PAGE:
Monday, March 11, 2013

Real Immigration Reform: Will Wisdom or Dishonor Prevail?


Mike Scruggs

The first big mistake in U.S. immigration policy was the 1965 Immigration” Reform” Act, which broadened family reunification preference policy from nuclear family (spouses and minor children) to extended family. The extended family policy, which included an endless chain of siblings, parents, and in-laws, resulted in Chain Migration. Chain Migration changed the character of U.S. immigration from limited and selective to an out-of-control immigration tsunami that made immigration an increasing fiscal and social burden on the nation.

The second big mistake was the 1986 Immigration “Reform” Act, which gave amnesty to nearly three million illegal immigrants. It should not have been surprising that amnesty multiplies illegal immigration, but that obvious bit of reason was ignored. Much of the 1986 Reform Act contained badly needed immigration enforcement provisions to protect U.S. workers and penalize employers who hired illegal immigrants. There were also provisions requiring amnestied workers to pay back-taxes, but after the bill had passed, the very same Democrats who had promised to back these tough enforcement and penalty provisions as a trade for immediate amnesty began to block and undermine them. The enforcement provisions went unenforced by President Clinton and presidents thereafter.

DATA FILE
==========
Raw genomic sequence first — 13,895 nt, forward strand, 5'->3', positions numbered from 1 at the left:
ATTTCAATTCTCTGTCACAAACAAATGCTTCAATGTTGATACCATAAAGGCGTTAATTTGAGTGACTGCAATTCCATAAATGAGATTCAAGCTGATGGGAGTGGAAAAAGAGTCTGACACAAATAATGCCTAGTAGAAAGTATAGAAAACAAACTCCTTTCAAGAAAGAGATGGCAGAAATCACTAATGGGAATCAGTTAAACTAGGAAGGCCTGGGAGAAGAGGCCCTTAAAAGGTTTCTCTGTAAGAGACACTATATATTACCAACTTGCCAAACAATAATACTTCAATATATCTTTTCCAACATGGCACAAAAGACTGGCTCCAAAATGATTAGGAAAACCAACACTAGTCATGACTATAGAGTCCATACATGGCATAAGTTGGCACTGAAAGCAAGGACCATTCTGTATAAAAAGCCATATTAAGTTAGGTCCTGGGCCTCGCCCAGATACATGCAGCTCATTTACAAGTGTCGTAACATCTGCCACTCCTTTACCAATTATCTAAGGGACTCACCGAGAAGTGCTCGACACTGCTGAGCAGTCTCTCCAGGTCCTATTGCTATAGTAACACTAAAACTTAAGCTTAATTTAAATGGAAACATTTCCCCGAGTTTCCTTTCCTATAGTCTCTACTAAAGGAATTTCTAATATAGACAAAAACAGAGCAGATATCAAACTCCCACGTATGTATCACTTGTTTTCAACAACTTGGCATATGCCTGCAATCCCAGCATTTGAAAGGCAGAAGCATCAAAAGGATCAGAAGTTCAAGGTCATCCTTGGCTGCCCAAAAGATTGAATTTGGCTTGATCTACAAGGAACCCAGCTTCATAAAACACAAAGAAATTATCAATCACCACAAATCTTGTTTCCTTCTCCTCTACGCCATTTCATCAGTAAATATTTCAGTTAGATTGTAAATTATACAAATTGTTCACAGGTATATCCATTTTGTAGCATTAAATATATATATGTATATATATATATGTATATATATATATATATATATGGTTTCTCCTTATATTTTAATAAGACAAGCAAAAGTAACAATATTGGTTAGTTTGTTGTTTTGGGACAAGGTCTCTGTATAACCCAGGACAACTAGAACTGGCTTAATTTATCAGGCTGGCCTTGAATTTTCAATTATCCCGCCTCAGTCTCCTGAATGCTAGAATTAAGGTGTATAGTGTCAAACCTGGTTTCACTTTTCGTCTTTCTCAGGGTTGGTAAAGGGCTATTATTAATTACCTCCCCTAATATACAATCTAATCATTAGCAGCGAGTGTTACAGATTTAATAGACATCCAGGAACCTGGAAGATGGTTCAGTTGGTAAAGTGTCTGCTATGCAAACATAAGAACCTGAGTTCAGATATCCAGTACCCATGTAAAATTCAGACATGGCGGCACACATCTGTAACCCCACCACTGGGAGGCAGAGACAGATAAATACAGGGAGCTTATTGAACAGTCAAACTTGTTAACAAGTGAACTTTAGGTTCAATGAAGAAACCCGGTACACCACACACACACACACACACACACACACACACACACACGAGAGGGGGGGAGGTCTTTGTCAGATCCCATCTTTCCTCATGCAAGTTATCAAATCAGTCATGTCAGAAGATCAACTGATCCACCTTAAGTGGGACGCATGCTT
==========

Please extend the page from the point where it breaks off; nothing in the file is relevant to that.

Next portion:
Six supplemental amnesties from 1994 to 2000, giving more than three million additional amnesties subsequently multiplied our immigration problems and mauled the credibility of U.S. immigration policy.

New York Senator Charles Schumer, a sponsor of the current Gang-of-Eight Immigration Reform (and Amnesty) bill was a member of the House of Representatives in 1986 and voted for the bill. However, he immediately began to undermine enforcement of tax penalties. He succeeded by tucking one sentence on page 187 of the 499-page Technical and Miscellaneous Revenue Act of 1988, which barred the Immigration and Naturalization Service from sharing any tax information with the IRS pursuant to amnesty applications.